If you happen to click on a link to clintonkaine.com in the next few weeks, you may notice something peculiar–namely, the part that the bottom that says “Paid for by Donald J. Trump for President.”
No, Trump hasn’t suddenly started supporting Hillary Clinton (though, really, that would just be the latest in a long list of Trump campaign trail contradictions). His team bought the domain for $15,000; now they’ve transformed it into a site all about Clinton’s scandals. It’s like their own personal Drudge Report, complete with underlined, all-caps headlines such as “CLINTON CALLS SANDERS SUPPORTERS BASEMENT DWELLERS.”
The site is the Trump campaign’s answer to what they believe is the liberal mainstream media, says Trump’s digital director, Brad Parscale. “It allows us a nice playing field to do some opposition research and let it show,” Parscale says. “We want people to see all the truth, and not the sometimes one-sided truth that we get from the media.”
Of course, the Trump campaign has every reason to want to create its own news cycle right now. The campaign is currently in the middle of perhaps the worst stretch since it began last summer. Today the New York attorney general’s office issued a cease and desist letter to the Trump Foundation, Trump’s purported charitable foundation that The Washington Post found does not appear to have the proper certification to accept donations. This blow comes just after the New York Times‘ blockbuster report on Trump’s 1995 tax returns, which show more than $900 million in losses. All of that almost makes you forget that on Friday, news broke that Trump appeared in a softcore porn video–shortly after the GOP candidate went on a lewdm pre-dawn Twitter rant lambasting former Miss Universe and current Clinton supporter Alicia Machado.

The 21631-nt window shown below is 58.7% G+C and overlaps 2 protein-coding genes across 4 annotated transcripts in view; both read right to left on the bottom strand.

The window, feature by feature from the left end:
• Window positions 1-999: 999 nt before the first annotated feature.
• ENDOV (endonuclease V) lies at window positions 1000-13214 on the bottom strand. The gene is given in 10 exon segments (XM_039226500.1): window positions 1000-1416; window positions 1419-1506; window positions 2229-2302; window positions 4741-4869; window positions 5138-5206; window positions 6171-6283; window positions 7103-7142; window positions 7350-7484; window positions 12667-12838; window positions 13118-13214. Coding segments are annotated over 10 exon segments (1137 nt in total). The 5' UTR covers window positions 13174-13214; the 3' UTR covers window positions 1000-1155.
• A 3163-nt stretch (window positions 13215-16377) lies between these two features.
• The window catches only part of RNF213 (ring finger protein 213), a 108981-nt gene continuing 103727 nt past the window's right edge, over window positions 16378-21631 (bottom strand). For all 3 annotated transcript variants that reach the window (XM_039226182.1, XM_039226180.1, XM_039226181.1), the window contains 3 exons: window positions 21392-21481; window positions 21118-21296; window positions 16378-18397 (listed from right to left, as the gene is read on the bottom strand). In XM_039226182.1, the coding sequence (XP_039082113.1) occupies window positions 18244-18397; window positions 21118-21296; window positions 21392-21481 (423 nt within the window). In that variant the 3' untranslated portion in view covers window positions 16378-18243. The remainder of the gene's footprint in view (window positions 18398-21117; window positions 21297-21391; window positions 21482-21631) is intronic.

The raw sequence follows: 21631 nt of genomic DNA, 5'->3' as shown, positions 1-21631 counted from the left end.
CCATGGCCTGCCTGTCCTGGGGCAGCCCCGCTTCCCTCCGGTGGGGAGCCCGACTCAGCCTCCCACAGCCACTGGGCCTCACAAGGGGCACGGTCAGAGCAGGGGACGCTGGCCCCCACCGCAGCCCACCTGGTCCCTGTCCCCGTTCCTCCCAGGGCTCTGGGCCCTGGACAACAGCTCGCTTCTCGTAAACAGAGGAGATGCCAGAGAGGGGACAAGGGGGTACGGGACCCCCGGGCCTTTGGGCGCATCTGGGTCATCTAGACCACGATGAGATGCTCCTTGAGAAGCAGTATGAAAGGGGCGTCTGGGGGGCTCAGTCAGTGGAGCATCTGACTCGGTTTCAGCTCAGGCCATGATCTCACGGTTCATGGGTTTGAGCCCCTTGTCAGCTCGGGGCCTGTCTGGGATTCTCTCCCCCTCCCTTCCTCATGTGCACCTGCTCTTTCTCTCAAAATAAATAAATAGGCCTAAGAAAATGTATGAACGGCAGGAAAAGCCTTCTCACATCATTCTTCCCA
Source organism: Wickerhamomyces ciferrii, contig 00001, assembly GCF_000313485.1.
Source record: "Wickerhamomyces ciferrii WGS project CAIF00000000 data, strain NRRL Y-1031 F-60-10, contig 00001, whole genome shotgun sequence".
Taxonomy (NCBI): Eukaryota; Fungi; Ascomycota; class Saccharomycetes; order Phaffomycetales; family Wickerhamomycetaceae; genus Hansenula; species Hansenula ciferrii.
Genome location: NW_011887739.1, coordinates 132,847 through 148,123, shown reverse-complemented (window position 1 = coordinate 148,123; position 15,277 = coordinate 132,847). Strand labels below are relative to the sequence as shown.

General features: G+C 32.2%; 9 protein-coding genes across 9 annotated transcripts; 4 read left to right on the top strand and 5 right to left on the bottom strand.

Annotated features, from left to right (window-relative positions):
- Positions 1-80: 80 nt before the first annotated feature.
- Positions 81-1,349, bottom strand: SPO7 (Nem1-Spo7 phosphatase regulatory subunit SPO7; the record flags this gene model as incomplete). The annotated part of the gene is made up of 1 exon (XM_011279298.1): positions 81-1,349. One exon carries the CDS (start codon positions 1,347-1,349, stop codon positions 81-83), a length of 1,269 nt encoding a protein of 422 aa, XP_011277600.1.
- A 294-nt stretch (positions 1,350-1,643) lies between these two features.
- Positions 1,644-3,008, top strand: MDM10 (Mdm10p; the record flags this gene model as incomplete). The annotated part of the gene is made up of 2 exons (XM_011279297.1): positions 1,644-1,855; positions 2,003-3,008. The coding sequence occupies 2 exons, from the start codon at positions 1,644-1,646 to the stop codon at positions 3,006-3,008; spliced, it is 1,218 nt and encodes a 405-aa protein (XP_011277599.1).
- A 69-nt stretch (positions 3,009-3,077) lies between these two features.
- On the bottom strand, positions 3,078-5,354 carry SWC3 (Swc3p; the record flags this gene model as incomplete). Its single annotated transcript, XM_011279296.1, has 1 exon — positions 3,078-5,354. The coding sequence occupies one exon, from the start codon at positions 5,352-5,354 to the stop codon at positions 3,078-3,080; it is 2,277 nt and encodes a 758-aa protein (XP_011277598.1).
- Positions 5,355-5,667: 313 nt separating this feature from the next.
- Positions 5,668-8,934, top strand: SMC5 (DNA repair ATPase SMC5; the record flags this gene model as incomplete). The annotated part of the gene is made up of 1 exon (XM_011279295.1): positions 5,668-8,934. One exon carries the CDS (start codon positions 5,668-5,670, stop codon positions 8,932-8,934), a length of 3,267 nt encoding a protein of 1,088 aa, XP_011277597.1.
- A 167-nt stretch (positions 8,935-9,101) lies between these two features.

So yeah, we’d say the Trump campaign could use a new storyline. The domain previously belonged to a Clinton supporter named Jeremy Peter Green, who offered the site to the Clinton campaign, USA Today reports. But Clinton’s camp turned him down, unwilling to engage in what could become a “whack-a-mole” situation trying to lock down every possible domain, a campaign spokesperson said. “Who’s to say someone can’t keep buying sites? It’s not really a sound investment.”
But Parscale was more than happy to take it off Green’s hands. “It was worth it for what I wanted to do.”
Parscale believes the domain will increase the Trump campaign’s clicks, because each piece of content appears more neutral than if it came from, say, Trump’s namesake site. “For people who are trying to look for real information on Clinton and Kaine this is going to look more legitimate,” he says. “The average person on Facebook is not going to know that Donald Trump owns that page.”
Sneaky, maybe, but it’s not altogether unusual. Clinton benefits from another trolling tactic via the super PAC Correct the Record, which floods social media with anti-Trump, pro-Clinton stories. In both cases, the candidates benefit from the fragmentation of traditional media and the rise of social media to misdirect and manipulate potential voters. Who says you shouldn’t trust politicians?